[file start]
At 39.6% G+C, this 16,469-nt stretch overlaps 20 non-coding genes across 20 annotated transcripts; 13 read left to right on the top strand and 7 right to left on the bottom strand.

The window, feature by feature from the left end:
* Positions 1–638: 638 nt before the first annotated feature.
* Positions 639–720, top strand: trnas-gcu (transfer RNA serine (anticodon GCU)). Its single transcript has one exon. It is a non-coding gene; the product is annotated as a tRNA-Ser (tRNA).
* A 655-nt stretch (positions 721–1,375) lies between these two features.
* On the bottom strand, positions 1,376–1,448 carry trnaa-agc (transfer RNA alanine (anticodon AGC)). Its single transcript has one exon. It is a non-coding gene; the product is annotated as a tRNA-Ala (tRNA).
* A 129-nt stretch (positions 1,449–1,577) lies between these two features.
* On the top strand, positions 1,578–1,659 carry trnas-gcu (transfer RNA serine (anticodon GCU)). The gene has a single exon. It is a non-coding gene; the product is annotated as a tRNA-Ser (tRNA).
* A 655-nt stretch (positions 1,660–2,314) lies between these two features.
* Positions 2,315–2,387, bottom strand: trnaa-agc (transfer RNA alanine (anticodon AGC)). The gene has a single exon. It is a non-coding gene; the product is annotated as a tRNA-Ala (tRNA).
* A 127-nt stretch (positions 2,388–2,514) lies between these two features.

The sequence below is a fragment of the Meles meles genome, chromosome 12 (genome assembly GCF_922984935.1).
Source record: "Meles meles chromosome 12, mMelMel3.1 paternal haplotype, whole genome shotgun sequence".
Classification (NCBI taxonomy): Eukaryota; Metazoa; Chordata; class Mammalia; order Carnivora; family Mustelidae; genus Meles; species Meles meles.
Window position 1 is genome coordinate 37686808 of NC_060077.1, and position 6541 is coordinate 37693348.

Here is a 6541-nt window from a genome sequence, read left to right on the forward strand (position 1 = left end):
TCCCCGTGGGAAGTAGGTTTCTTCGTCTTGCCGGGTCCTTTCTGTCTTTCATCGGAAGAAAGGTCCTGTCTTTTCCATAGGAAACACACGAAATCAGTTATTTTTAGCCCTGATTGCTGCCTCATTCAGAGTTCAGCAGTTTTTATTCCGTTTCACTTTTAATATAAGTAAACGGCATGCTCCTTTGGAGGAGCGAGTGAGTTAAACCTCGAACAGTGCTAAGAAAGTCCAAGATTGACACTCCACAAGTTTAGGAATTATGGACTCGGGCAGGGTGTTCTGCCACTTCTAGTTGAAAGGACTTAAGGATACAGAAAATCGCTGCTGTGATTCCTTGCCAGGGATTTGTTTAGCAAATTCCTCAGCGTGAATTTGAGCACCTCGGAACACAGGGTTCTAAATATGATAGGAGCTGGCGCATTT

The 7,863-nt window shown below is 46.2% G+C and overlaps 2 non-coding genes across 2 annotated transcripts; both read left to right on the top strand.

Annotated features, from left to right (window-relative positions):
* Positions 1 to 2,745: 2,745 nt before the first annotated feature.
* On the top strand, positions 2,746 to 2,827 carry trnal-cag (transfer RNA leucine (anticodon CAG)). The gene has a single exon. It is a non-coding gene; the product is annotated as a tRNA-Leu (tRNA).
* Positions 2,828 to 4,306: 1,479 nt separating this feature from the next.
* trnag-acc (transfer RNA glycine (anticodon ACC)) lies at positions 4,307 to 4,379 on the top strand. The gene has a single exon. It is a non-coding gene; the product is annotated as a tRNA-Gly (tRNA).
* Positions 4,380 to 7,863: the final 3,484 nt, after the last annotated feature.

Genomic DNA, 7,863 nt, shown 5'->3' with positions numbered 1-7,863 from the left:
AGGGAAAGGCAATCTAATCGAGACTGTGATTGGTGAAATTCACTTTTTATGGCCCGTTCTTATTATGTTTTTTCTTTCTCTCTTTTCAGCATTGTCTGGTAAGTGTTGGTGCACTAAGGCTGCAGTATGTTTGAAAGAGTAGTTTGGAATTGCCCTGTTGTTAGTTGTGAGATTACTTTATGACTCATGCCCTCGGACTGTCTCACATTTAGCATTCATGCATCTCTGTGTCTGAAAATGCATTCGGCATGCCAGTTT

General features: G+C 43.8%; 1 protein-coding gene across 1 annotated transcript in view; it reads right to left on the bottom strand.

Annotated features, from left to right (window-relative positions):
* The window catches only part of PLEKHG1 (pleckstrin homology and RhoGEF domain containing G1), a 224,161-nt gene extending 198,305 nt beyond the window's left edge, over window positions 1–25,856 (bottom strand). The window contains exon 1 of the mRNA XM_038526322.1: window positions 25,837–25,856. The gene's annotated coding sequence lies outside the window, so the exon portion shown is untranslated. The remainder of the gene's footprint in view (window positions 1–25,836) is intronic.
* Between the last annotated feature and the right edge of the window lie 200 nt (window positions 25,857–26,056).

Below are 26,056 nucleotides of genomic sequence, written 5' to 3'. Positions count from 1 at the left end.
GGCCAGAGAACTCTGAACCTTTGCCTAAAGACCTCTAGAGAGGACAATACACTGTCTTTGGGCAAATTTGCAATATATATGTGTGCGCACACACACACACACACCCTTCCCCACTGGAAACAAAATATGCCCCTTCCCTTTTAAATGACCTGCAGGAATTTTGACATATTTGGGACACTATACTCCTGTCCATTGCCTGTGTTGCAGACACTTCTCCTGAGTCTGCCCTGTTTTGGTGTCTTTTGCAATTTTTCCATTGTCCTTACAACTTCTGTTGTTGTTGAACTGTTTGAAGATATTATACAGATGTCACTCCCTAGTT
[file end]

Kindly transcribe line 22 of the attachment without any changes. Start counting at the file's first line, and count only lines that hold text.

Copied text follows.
* Positions 2,828 to 4,306: 1,479 nt separating this feature from the next.